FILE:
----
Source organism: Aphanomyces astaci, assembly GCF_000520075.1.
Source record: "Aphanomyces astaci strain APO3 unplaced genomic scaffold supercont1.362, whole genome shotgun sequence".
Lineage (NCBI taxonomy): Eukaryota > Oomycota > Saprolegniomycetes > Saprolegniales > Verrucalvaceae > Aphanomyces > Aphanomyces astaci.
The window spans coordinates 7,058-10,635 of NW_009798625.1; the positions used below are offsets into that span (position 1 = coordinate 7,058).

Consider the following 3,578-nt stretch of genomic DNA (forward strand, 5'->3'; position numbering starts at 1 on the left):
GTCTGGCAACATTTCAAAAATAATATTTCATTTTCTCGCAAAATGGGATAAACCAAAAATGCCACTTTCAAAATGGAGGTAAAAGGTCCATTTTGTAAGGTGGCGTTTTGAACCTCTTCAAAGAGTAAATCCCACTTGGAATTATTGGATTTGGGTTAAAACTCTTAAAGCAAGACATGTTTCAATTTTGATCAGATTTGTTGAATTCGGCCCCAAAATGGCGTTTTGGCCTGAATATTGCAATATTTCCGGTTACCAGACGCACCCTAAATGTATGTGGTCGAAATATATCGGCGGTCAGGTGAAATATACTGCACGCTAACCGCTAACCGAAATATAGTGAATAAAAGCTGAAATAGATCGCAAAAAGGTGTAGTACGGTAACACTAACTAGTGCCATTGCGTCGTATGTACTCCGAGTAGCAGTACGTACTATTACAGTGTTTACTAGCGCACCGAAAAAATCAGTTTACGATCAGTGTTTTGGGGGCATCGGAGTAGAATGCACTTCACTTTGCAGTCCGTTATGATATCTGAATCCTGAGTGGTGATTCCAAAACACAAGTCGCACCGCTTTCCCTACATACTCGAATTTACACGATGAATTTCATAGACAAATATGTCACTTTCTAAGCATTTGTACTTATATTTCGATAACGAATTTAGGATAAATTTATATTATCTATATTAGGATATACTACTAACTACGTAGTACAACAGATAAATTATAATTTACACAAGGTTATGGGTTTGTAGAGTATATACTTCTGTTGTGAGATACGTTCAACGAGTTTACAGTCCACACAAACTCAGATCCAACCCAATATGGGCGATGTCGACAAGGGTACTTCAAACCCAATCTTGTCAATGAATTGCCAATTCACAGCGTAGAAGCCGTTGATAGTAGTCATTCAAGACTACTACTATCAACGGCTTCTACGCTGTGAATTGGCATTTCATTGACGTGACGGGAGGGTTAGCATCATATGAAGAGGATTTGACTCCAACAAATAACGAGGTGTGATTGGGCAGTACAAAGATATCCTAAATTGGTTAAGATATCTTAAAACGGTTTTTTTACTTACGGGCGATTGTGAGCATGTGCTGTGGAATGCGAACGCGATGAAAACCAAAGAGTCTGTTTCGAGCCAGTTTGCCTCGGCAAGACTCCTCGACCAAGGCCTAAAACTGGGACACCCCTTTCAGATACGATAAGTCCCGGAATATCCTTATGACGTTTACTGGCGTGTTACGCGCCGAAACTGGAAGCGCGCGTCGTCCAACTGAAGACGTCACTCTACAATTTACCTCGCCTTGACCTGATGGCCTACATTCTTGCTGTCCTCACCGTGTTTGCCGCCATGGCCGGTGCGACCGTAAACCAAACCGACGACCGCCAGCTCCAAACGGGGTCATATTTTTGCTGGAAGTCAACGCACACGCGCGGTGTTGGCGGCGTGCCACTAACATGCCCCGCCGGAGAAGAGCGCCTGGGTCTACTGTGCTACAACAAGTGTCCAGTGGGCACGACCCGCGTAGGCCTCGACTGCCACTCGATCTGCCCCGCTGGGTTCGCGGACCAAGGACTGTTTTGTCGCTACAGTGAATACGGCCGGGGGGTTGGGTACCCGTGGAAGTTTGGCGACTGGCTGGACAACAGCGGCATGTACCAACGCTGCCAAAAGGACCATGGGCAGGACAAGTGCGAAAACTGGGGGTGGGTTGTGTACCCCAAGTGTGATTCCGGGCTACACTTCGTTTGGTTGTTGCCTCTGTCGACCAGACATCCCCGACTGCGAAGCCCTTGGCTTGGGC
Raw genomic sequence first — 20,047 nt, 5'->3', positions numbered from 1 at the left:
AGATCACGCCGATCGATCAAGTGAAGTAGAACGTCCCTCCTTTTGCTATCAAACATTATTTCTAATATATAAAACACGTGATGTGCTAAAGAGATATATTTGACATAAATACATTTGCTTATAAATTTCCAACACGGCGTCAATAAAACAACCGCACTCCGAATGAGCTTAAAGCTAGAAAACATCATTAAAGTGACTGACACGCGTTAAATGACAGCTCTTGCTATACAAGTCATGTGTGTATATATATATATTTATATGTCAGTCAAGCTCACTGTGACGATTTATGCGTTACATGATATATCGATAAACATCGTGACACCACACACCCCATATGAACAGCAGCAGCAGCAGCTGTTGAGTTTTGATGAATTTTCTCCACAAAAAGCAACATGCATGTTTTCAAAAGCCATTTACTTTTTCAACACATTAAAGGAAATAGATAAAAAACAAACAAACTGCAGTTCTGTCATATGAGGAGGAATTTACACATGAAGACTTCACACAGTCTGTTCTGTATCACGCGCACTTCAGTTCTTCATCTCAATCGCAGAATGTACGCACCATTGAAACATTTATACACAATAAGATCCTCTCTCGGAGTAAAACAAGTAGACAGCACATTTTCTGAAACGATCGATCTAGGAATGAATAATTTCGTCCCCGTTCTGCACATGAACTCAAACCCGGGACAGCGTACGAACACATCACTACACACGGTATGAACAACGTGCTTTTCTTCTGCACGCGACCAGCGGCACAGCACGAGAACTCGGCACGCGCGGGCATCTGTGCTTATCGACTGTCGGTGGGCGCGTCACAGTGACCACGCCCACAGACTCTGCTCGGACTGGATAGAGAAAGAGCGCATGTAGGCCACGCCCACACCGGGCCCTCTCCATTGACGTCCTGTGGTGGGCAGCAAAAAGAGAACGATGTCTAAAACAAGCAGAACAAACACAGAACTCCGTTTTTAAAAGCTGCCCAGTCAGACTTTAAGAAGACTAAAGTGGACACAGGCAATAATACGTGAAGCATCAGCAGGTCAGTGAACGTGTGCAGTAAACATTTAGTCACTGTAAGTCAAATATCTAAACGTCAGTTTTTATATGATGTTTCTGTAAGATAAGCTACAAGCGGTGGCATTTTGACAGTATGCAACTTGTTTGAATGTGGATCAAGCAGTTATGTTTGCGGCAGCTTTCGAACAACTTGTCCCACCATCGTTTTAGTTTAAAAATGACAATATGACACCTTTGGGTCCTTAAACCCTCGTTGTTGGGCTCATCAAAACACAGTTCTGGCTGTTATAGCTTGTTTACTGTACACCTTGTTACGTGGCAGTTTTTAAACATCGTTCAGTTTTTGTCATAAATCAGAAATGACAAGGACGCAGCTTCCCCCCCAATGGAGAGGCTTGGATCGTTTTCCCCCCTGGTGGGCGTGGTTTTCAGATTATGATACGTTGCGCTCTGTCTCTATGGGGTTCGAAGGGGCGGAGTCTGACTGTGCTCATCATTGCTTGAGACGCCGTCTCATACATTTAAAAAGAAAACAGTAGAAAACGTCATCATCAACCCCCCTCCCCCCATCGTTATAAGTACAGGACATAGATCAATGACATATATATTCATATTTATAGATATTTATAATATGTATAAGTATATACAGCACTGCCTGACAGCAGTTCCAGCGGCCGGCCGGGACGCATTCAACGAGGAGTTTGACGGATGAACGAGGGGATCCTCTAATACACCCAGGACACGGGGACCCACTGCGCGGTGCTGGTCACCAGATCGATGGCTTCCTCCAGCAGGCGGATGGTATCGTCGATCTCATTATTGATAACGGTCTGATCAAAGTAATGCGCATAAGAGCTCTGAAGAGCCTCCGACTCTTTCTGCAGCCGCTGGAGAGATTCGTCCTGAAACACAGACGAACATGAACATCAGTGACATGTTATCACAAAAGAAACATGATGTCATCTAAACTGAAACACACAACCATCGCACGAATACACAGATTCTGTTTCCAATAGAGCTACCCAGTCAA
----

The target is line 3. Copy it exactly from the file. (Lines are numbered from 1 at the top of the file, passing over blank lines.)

Lineage (NCBI taxonomy): Eukaryota > Oomycota > Saprolegniomycetes > Saprolegniales > Verrucalvaceae > Aphanomyces > Aphanomyces astaci.